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The Anatomy of DEI: It's Multi-Dimensional and Messaging Matters

With all the misunderstanding around DEI today, it’s time for a reality check. One of the most prevalent contexts we’re hearing DEI come up in is the so-called “Anti-Woke” movement. But what does DEI have to do with being “woke”?

As I understood woke, the meaning was very much intuitive --- aware, awake, awakened --- and tied to being socially conscious in its broadest sense. At least, that’s how I’d given meaning to woke based on the contexts in which I’d been hearing it used for at least a decade before the term got on political radars post-George Floyd. Yet, somehow, “woke” became a regulated matter with bills being introduced in nearly 40% of the U.S. state legislatures. Interestingly, DEI became a primary object of the Anti-Woke legislative action with proposals put forward to shut down DEI offices, stop mandatory DEI training requirements, prohibit diversity statements, eliminate worker/student targets and stopping “Wrong to our Kids and Employees”, as one state went so far as to create an acronym that expressed its objective with legislation. And while all of these state legislative bills were being introduced, we were awaiting the ruling by the U.S. Supreme Court on race-conscious college admissions at two universities. A keen timing play, in my opinion, that created inflated caution around DEI in the workplace.

The hype that ensued about the state-level legal implications for DEI were oftentimes tied to the anticipated overturn of perceived affirmative action in the college admissions cases. That’s when a lightbulb went off for me that DEI was being commonly digested as a means of fostering racial advantages, and more specifically, racial advantages for people of color. Whoa! In my mind I wondered, is this really where we are with DEI? And to my disappointment, the work I was doing in the DEI space around this same time provided reliable data that proved the race-motivated sentiment of DEI had taken hold. For example, qualitative data showed there was pervasive, internalization of messaging in workplaces that DEI programs were seeking to replace white people with less qualified non-white people. People were referring to themselves as “non-diverse” if they did not represent being a person of color. Others were speaking in terms of “diverse hires” when people of color were being hired in jobs, especially in management and leadership roles. Certain employees were saying they did not see a space for them in their company’s DEI strategy. And some DEI efforts gave rise to reverse discrimination lawsuits. Perception had become reality.

With data to support such overwhelming perceptions of DEI as a race-based effort, this indicated that messaging (or communications, rather) was missing the mark. More alarming, however, was the implication that some DEI messaging was at odds with DEI principles of equity and inclusion by creating perceptions of unfairness and exclusion in the work environment. Outcries about this, including, but not limited to, state government reactions, led to DEI budgets being dramatically cut and, in some instances, altogether eliminated out of fear that legal repercussions might ensue. Private and public sector entities reacted. The “D” in DEI was being viewed through a myopic lens and placed diversity in direct opposition to the “E” and the “I”. Why? The answer is simple. Diversity was translated to mean race. When in fact, the dictionary definition of diversity in simple terms is differences. Yet, the “Anti-Woke” contingent homed in only on racial differences to deal a blow to DEI progress.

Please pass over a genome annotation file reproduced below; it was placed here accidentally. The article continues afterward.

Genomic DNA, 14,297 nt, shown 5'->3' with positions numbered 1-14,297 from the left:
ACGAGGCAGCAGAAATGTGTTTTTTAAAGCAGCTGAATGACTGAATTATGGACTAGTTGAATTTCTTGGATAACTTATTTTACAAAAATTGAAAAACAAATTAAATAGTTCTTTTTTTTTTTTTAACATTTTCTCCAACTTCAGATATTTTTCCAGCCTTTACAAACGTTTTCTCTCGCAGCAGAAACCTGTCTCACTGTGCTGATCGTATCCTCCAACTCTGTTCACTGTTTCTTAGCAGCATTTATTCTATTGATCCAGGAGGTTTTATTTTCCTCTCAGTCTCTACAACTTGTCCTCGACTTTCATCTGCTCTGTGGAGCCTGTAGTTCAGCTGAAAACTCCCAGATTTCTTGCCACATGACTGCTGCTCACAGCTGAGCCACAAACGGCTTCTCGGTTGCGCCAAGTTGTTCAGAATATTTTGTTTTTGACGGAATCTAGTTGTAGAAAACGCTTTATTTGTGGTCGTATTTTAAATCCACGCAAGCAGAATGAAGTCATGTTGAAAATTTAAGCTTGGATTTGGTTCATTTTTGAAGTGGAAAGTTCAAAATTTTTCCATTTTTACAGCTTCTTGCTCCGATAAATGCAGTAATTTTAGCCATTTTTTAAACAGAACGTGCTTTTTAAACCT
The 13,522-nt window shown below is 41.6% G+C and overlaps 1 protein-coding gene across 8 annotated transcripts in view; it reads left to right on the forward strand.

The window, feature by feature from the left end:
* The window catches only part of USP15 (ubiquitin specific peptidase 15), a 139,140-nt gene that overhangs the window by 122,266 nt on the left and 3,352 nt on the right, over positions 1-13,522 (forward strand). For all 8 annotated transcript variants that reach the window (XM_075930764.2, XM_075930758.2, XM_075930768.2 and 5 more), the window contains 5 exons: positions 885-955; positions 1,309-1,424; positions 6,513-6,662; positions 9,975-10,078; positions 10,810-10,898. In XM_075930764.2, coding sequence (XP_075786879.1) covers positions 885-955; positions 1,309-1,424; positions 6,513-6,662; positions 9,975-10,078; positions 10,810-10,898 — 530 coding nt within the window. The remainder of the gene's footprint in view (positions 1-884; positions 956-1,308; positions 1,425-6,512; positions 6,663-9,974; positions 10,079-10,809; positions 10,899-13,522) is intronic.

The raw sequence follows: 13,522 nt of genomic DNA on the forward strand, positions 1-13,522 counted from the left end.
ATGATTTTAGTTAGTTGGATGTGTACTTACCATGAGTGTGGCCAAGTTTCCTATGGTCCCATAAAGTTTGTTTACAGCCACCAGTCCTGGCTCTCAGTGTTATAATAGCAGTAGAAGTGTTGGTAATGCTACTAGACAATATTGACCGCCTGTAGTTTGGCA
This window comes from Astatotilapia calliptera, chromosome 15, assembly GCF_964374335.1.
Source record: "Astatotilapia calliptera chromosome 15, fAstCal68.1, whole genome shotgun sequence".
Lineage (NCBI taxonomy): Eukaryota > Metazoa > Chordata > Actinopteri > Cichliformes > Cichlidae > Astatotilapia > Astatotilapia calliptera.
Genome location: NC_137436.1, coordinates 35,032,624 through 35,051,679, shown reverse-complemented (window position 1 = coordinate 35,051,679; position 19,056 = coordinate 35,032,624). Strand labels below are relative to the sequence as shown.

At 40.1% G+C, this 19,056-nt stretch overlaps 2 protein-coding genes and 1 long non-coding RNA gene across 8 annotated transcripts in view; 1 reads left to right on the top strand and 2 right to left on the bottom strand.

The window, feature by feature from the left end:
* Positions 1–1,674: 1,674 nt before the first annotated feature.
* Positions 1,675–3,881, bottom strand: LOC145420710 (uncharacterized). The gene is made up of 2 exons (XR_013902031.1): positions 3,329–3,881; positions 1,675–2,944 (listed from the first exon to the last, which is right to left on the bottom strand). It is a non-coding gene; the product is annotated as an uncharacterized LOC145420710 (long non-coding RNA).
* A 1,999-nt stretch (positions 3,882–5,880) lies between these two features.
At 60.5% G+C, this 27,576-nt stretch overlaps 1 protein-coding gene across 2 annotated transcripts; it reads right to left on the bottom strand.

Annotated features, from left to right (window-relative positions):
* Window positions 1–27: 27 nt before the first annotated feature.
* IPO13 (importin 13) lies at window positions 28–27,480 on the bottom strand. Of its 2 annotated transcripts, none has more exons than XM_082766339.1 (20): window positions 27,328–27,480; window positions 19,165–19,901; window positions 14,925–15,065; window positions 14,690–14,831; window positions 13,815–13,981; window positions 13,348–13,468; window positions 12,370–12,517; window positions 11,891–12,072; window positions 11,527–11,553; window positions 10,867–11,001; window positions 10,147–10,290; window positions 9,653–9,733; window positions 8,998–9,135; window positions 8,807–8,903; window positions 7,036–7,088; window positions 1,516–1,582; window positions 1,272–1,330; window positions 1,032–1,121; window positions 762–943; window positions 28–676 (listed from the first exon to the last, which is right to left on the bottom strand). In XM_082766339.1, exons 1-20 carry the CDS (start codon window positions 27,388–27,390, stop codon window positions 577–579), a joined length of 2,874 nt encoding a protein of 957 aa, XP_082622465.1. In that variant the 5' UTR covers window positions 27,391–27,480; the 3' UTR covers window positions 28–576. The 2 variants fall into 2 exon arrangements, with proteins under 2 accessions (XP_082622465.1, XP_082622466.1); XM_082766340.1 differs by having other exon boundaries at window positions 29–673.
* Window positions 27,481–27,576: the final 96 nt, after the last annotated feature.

If a clearer picture was being painted about DEI, it would have shown that differences embody internal and external dimensions of DEI. Internally, DEI focuses on the employees in the workplace and those employees represent a multitude of differences, i.e., gender, sexual orientation, religion, ability (mental, emotional and physical), military status, marital status, economic background, and of course, race too. Most of these differences represented in the employee population are also legally protected when it comes to equal treatment; therefore, DEI programs can be utilized to intercept perceived or real discriminatory practices and potentially mitigate legal claims. But employees are not the only stakeholders in a work environment. External stakeholders like suppliers, customers, the local community, the general public and shareholders also represent diverse interests that have influences on successes and failures of organizations, both for-profit and not-for-profit.

The point being that differences covered by DEI extend beyond race and based on those differences, there are unique interests that are directly tied to experiences created for diverse stakeholders. Whether those are workplace experiences, customer experiences, supplier experiences or public experiences, ensuring that fair, equitable and inclusive practices are being advanced is a DEI principle. Understanding the unique and diverse interests of stakeholders, internal and external, in order to specifically satisfy those interests creates a competitive advantage. Consider the data that shows inclusive companies are 1.3 times more likely to be high-performing and agile (Josh Bersin). Messaging DEI as more than a race-based strategy is also critical to fool-proofing inclusive practices (unless race is being used to remedy past discrimination or address human safety, according to guidance offered in the 2023 U.S. Supreme Court Opinion in the college admissions cases). Hence, if your view of DEI is one-dimensional, then your strategy is probably half-baked.

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